Roaming the world with his baton

Roaming the world with his baton
Musician/conductor Wong Kah Chun has gone from playing instruments to writing music to conducting orchestras.

Singaporean conductor Wong Kah Chun is a year shy of 30 but has already led orchestras in more than 20 cities in four continents. This means he can say "Violins, play bar 10" in 10 languages, including Russian, Italian, French, German, Chinese and Spanish.

"It helps that violin is bai-o-rin in Japanese," laughs the conductor. "Numbers are harder."

So he had a friend give him a crash course in Vietnamese, for example, before his stint with the Vietnam National Symphony Orchestra earlier this month.

Life! met Wong twice in Singapore - once before his concerts in Hanoi and again after, when he returned last week to perform with his Asian Contemporary Music Ensemble in a concert that was part of the National University of Singapore Arts Festival. The concert was cancelled out of respect for the death of Mr Lee Kuan Yew.

Speaking to Wong after he has braved the long queue to Parliament House to pay his respects, the conductor says he is glad for some down time. From next month to June, he moves through four continents, performing with the Japan-America Institute for New Music in Los Angeles next month, the Santa Fe Symphony Orchestra in Santa Fe, Argentina, in May and the Aarhus Symphony Orchestra of Denmark and Hong Kong New Music Ensemble in June.

Earlier this month, he conducted the Singapore Symphony Orchestra (SSO) for the first time at the Esplanade Concert Hall.

The March 6 performance made him one of the few home-grown batons to have led both the SSO and the Singapore Chinese Orchestra (SCO), where he was a conducting assistant from 2011 to 2013, under the mentorship of the ensemble's maestro, Yeh Tsung.

The achievements on Wong's CV also include a first prize win at the International Conducting Competition Jeunesses Musicales Bucharest in 2013 and a second place at Croatia's International Lovro von Matacic Competition for Conductors in 2011.

Yet the conductor, who turns 29 in June, is more likely to focus in conversation on the things he has yet to learn.

Take the SSO gig, for instance. The Straits Times reviewer Albert Lin wrote about Wong's "deep understanding of the score, which was impressively evident in his intelligent crafting of every nook and crevice".

However, the young conductor talks only with gratitude of the "patience" of the orchestra during rehearsals. "I was just blown away. I must say how encouraging they were. I would stop, I would be thinking of something we could do to the sound and, immediately, the leader of the orchestra would turn and say, 'Let's try this.' We ended the rehearsal 11/2 hours before it should have ended because everyone was so well-prepared."

Ending rehearsals early is a little trick he has learnt from watching some of the world's best conductors at work, as a teen applying to the SSO for special permission to attend even closed rehearsals at Victoria Concert Hall.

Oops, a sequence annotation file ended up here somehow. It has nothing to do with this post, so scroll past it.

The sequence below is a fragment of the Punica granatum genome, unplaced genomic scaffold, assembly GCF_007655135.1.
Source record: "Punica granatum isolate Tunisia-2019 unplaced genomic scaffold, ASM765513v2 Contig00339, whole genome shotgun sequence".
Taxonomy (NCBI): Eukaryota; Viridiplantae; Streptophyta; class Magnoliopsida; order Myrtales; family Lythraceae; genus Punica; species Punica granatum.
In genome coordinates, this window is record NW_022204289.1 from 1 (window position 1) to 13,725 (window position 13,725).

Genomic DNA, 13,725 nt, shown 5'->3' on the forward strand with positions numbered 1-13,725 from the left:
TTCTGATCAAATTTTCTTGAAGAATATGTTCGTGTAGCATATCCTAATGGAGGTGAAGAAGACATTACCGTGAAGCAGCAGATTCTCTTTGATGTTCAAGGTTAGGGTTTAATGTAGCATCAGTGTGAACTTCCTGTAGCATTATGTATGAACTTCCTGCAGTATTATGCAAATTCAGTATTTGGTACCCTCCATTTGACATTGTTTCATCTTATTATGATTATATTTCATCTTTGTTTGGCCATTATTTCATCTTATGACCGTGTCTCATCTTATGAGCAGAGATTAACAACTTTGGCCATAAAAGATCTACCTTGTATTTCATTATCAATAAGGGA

So he has learnt from German maestro Kurt Masur, who picked him for a select set of masterclasses in 2012 and seen the effect it had three years ago when Russia's Gennady Rozhdestvensky ended his rehearsal with the SSO so early that the relaxed orchestra gave a masterful, much-cheered performance under the maestro's baton.

He also learnt the importance of staying within the allotted rehearsal time while still a student - he studied at River Valley High School and Raffles Junior College and did his bachelor's in music at the Yong Siew Toh Conservatory before heading to Berlin's Hanns-Eisler Musikhochschule, where he completed his master's last year.

Once while rehearsing with a student ensemble in Singapore, the teacher in charge came over and closed Wong's score the very minute the rehearsal was supposed to end. "I was shocked then but it was a very good lesson," he says. "If I'd gone overtime with an American orchestra, I'd have been shot."

Music has been his passion since he was a child, according to his father Victor Wong, 65, who has retired from the Singapore Armed Forces. His mother, childcare teacher Yeo Huay Lan, 60, played the piano when she was pregnant with him and, as a baby, Wong was fond of singing along and touching the keys. The oldest of three boys, he always knew he wanted to be a musician, writing of this ambition in an essay when he was in Jurong Primary School.

"Everyone laughed at me," he recalls.

Only his parents did not. "Since he's young, everything is music, music, music to him," recalls the senior Mr Wong, who tightened his belt and bought his son a $3,000 trumpet so he could play in the River Valley High School band. "My wife and I always supported him, even though we wanted him to do other things."

The family has lived in the same fiveroom HDB flat in the western part of Singapore since the 1980s and financial matters have always been at the forefront of the young conductor's mind.

During his teens, he considered becoming a music teacher for the financial security it would have provided, but felt that would not let him pursue his interest in music to the fullest.

Luckily, a full scholarship to the Yong Siew Toh Conservatory paid for his bachelor's degree, while scholarships from the National Arts Council, Public Service Commission and Lee Kuan Yew Scholarship for Arts and Culture took care of his further education.

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